Camera setup and final composition

It can take a lifetime to learn how to create a powerful and engaging composition. If I dare to summarize what I learned over the years of trying to study it: just slap a Golden Spiral on it. Works like a charm.

Hot tip: Use Photoshop’s built-in overlays in the Crop tool to check with different types of composition rules: Golden Ratio, Golden Spiral, Rule of Thirds, etc.

Elvira Trofimova

Another composition tip is to try and avoid visual tangents. That’s pretty much the main two things that I try to balance when moving things around.

For the main render camera, I only changed Focal Length to 90mm. I tend to like medium telephoto lens look, depending on the situation from 50 to 200 mm.

Lighting and camera

I wanted to try the “deer in the headlight” type of lighting in one of my works and finally got a good opportunity to explore that for my FLCL crew. I tried different combinations with added rim lights and distant lights but I think the best effect for this look was achieved with just one main source: V-Ray Rectangle light close to the render camera with HDR texture of an actual bike headlight (found at under Lightsmith Collection).

I have one V-Ray Dome light in the scene with Night HDR at very low intensity just in case it might be visible in reflections. I also added V-Ray Sphere and Rectangle lights for the Vespa’s headlight, backlight, turn signals and Canti’s screen. I rendered them with the Light Select Render Element and animated separately in Nuke. 

Elvira Trofimova

Render elements and layers

Because that project was made for Look Development class I’ve learned a lot of new tricks for rendering. For example, the more Render Elements, the merrier. Separating the passes gives me greater control for post-production later.

The most mind-blowing in terms of post-production control I think are Z-Depth and Light Select. It takes a lot of time to render depth of field if you just bake it in but it takes away the flexibility of adjusting it later. The Z-Depth pass gives the ability to control depth and level of blur and can also be animated. Same with Light Select — you can adjust intensity for each individual light source or turn it off, or, like I did in my case - animate them!

I had two render layers — one with characters and environment and another with foreground foliage. For each render layer, I saved all render elements into their own single .exr files.


For post-production we used Nuke. First we needed to separate render elements we want to control with a Shuffle node and name them accordingly. Then merge them back together with Merge nodes on Plus.

I added glow to the lights for an atmospheric effect. With Transform node I animated slight zoom in on the main render and offset zoom in on the foliage render for a parallax effect. I added flickering to Canti’s screen with NoiseCurve node, value set to random. I added a sine curve to the Mix parameter of the node that merges Vespa’s signal and back lights and keyed the main headlight mix manually (turn on, fade out). Finally I added LUT corrector with the Vectorfield node to bring image from raw to sRGB gamma.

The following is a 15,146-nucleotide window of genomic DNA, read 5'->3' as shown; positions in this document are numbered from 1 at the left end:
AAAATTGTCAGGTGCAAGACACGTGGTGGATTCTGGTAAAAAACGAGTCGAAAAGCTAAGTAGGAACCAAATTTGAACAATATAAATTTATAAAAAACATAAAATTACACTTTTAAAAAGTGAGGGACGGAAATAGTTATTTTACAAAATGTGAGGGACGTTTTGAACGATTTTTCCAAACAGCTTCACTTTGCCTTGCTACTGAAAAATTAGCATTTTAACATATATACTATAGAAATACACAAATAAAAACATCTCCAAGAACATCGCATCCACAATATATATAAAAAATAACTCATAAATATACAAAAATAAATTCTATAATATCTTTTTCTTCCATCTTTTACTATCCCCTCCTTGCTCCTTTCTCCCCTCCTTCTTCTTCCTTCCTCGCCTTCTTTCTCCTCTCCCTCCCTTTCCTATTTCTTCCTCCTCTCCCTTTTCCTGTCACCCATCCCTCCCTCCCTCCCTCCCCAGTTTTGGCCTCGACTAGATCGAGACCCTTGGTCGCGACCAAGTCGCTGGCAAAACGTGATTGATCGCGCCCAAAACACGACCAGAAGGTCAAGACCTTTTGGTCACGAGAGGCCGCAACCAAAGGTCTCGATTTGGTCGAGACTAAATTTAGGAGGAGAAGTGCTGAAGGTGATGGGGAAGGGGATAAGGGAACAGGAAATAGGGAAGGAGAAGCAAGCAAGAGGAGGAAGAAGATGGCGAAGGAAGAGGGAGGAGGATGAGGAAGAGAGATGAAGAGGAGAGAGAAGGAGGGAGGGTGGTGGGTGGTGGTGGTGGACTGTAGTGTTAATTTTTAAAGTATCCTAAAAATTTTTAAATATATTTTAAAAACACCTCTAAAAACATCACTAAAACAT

Elvira Trofimova

The final output was rendered as a 180-frame .png sequence at 24 fps and was combined into a video format in Adobe After Effects. 

Elvira Trofimova

The takeaway

One of the main things I learned in FLCL crew, and similar projects made for offline rendering, is to set up and render the composition as soon as possible and adjust based on that. You can infinitely finesse little details on your model, but if the project calls for one shot and those little details are not even visible in the shot you should skip fine detailing work on them! Look at the composition and see what actually needs improvement. You should focus on pinpointing the selling point, and use shortcuts to add the rest. 

Keep in mind, though, that this approach is not applicable for production work that requires close-up shots and different lighting scenarios, just for small personal shots like the ones I created.

If I had more time, I would work to perfect the materials and hair, but with the time constraints of a 10-week class, I think the project proved to be a successful exercise. It was a great way to learn new things about Look Development and combine that with my passion for the FLCL characters.

This project would not have been possible without the help of my amazing Gnomon instructors, Miguel Ortega and Anton Napierala, my husband Alex who supported me throughout the two years of studying, and our cat Musya for providing the best emotional support.

Finally, thanks to Chaos for the opportunity to share my artistic process and inspire others with what I love! 

Render robots that spark fascination.